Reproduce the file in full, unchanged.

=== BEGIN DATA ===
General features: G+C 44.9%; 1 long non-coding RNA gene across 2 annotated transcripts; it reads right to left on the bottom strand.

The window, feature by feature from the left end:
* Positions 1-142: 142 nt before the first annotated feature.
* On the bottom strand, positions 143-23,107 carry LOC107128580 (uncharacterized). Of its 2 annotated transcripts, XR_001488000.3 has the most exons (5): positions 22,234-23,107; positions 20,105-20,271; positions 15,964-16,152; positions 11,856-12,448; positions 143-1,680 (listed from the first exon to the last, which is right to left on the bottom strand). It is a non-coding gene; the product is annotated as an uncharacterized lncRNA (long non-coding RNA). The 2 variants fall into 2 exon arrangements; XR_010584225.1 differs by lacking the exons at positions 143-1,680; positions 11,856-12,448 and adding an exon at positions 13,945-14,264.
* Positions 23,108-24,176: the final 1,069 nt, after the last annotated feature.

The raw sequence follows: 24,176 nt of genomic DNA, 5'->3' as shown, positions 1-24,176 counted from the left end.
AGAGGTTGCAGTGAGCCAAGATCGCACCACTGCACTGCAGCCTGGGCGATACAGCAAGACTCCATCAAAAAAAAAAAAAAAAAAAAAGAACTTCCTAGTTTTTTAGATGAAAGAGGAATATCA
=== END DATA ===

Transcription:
General features: G+C 44.9%; 1 long non-coding RNA gene across 2 annotated transcripts; it reads right to left on the bottom strand.

The window, feature by feature from the left end:
* Positions 1-142: 142 nt before the first annotated feature.
* On the bottom strand, positions 143-23,107 carry LOC107128580 (uncharacterized). Of its 2 annotated transcripts, XR_001488000.3 has the most exons (5): positions 22,234-23,107; positions 20,105-20,271; positions 15,964-16,152; positions 11,856-12,448; positions 143-1,680 (listed from the first exon to the last, which is right to left on the bottom strand). It is a non-coding gene; the product is annotated as an uncharacterized lncRNA (long non-coding RNA). The 2 variants fall into 2 exon arrangements; XR_010584225.1 differs by lacking the exons at positions 143-1,680; positions 11,856-12,448 and adding an exon at positions 13,945-14,264.
* Positions 23,108-24,176: the final 1,069 nt, after the last annotated feature.

The raw sequence follows: 24,176 nt of genomic DNA, 5'->3' as shown, positions 1-24,176 counted from the left end.
AGAGGTTGCAGTGAGCCAAGATCGCACCACTGCACTGCAGCCTGGGCGATACAGCAAGACTCCATCAAAAAAAAAAAAAAAAAAAAAGAACTTCCTAGTTTTTTAGATGAAAGAGGAATATCA